February 2013 Researcher of the Month - Devi Thiagarajan, PhD

Current Research
Cardiovascular disease represents the major cause of morbidity and mortality in patients worldwide. Hyperglycemia, increases the glucose flux via polyol pathway and the key enzyme in this pathway, aldose reductase serves as a major contributor for diabetes associated complications. Aldose reductase mediates the conversion of glucose to sorbitol utilizing NADPH. Transgenic mice overexpressing human AR (hAR) increases the susceptibility to ischemic/reperfusion injury as well as to atheroscelerotic lesions when fed with high fat diet.

We hypothesize that transgenic mice expressing human AR, creates epigenetic imprints, which then leads to its susceptibility to ischemic injury. My work focuses on the epigenetic changes induced by AR expression and how they contribute to lipotoxicity in heart tissues. Our data pinpoints the protein acetylation as a very important factor in inducing the lipotoxicity in tissues.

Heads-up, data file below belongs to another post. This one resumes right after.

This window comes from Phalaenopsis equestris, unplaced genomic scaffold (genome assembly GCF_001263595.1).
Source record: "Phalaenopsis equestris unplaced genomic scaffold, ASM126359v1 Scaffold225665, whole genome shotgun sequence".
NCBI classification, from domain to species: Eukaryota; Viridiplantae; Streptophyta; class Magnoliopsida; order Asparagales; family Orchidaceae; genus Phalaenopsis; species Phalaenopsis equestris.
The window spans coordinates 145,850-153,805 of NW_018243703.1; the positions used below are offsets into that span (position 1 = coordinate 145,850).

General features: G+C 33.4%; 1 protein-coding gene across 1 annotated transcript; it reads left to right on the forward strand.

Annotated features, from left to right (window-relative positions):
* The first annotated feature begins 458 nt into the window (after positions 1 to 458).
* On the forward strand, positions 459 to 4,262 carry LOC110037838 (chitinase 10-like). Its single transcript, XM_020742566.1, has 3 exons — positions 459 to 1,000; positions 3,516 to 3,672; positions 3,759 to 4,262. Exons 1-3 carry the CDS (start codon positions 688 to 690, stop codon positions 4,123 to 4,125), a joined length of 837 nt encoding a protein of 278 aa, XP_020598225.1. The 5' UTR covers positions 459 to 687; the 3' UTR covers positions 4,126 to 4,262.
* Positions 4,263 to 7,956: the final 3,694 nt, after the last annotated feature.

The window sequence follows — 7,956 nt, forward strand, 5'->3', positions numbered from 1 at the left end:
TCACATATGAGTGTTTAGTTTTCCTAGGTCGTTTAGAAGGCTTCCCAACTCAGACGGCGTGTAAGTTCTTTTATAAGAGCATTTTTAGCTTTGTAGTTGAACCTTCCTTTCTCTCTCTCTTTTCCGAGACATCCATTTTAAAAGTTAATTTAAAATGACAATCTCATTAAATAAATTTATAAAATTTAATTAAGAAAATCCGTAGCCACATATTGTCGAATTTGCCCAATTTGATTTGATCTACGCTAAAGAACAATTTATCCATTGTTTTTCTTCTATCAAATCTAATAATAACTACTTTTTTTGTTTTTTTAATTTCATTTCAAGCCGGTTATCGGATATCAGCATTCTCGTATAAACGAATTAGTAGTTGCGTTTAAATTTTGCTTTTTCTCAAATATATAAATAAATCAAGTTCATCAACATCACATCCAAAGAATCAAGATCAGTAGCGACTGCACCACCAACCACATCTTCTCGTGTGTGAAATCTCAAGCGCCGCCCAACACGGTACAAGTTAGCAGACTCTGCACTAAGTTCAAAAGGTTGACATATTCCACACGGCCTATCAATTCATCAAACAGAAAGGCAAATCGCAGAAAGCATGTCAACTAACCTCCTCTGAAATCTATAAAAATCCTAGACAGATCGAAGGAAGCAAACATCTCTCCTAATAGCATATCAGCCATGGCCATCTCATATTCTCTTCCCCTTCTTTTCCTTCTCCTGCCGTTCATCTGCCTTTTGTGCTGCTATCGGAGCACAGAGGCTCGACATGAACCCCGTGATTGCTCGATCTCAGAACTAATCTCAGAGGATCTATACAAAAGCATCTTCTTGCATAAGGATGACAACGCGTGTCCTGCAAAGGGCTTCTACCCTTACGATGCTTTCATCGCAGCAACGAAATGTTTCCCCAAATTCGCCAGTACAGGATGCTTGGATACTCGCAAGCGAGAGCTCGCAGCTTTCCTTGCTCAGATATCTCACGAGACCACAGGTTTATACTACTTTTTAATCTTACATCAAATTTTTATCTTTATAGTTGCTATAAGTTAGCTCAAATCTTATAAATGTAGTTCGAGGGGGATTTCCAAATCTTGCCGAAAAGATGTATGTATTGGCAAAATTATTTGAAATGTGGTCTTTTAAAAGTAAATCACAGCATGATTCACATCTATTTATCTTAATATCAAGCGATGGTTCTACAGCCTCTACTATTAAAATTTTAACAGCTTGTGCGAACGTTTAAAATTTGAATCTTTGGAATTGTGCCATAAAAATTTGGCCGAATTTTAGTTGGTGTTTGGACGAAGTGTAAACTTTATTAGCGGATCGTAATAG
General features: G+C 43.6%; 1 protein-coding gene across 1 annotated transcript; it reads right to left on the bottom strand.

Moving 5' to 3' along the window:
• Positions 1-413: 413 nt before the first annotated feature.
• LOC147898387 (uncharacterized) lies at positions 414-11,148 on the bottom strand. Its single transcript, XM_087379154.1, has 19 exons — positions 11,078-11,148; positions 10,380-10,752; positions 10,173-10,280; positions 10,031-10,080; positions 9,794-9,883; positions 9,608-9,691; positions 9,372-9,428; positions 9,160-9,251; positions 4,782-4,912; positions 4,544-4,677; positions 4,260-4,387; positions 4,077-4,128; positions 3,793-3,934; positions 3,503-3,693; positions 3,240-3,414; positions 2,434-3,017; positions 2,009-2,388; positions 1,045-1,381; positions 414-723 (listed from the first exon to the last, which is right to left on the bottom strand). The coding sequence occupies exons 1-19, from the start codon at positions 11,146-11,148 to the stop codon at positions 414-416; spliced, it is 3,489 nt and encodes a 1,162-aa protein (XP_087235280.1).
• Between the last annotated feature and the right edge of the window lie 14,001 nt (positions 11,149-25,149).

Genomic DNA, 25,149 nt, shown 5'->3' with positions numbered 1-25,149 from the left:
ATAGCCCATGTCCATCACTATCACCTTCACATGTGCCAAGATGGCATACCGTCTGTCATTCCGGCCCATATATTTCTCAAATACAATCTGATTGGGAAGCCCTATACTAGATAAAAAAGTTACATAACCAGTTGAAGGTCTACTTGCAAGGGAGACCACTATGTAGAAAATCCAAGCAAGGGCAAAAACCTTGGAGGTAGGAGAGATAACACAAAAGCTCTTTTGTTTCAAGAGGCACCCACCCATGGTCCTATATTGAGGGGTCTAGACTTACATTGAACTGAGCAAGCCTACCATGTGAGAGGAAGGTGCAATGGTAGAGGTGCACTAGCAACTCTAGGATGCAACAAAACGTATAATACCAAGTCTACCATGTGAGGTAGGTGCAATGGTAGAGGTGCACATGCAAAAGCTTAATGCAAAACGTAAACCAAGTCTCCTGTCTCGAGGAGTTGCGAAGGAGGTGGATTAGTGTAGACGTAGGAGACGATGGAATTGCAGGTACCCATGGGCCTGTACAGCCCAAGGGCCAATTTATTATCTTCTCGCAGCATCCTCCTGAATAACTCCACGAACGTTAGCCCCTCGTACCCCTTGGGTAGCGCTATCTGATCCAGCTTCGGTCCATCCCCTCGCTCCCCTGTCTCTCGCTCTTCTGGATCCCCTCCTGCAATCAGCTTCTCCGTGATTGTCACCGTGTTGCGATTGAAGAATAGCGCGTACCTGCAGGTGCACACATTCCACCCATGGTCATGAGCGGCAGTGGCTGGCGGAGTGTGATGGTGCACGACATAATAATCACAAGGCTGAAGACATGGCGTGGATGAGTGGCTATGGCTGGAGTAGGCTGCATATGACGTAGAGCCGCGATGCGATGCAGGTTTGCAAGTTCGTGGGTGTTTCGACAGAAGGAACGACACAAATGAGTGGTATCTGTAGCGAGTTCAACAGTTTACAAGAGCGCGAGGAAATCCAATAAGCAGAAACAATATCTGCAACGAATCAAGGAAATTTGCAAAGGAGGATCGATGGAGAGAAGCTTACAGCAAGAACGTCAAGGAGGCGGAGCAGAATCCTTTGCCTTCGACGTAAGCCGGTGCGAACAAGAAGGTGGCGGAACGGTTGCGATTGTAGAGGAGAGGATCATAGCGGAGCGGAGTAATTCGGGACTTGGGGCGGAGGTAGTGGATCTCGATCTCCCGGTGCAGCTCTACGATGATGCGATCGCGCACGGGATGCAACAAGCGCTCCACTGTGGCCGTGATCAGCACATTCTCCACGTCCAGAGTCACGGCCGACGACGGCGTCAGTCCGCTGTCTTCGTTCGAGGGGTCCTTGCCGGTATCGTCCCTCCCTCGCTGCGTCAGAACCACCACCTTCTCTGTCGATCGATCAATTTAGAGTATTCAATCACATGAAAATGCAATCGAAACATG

1.  Thiagarajan D, Dev RR, Khosla S. The DNA methyltransferase Dnmt2 participates in RNA processing during cellular stress. Epigenetics. 2011. Jan; 103-13.

2.  Sowpati DT*, Thiagarajan D*, Sharma S, Sultana H, John R, Surani A, Mishra RK and Khosla S. An intronic DNA sequence within the mouse Neuronatin gene exhibits biochemical characteristics of an ICR and acts as a transcriptional activator in Drosophila. Mech. Dev. 2008, Nov-Dec; 125(11-12):963-73.  *Co-first authors

Future Plans
To delineate the downstream effects of the protein acetylation changes caused by AR overexpression and to dissipate these negative changes by epigenetic modulators.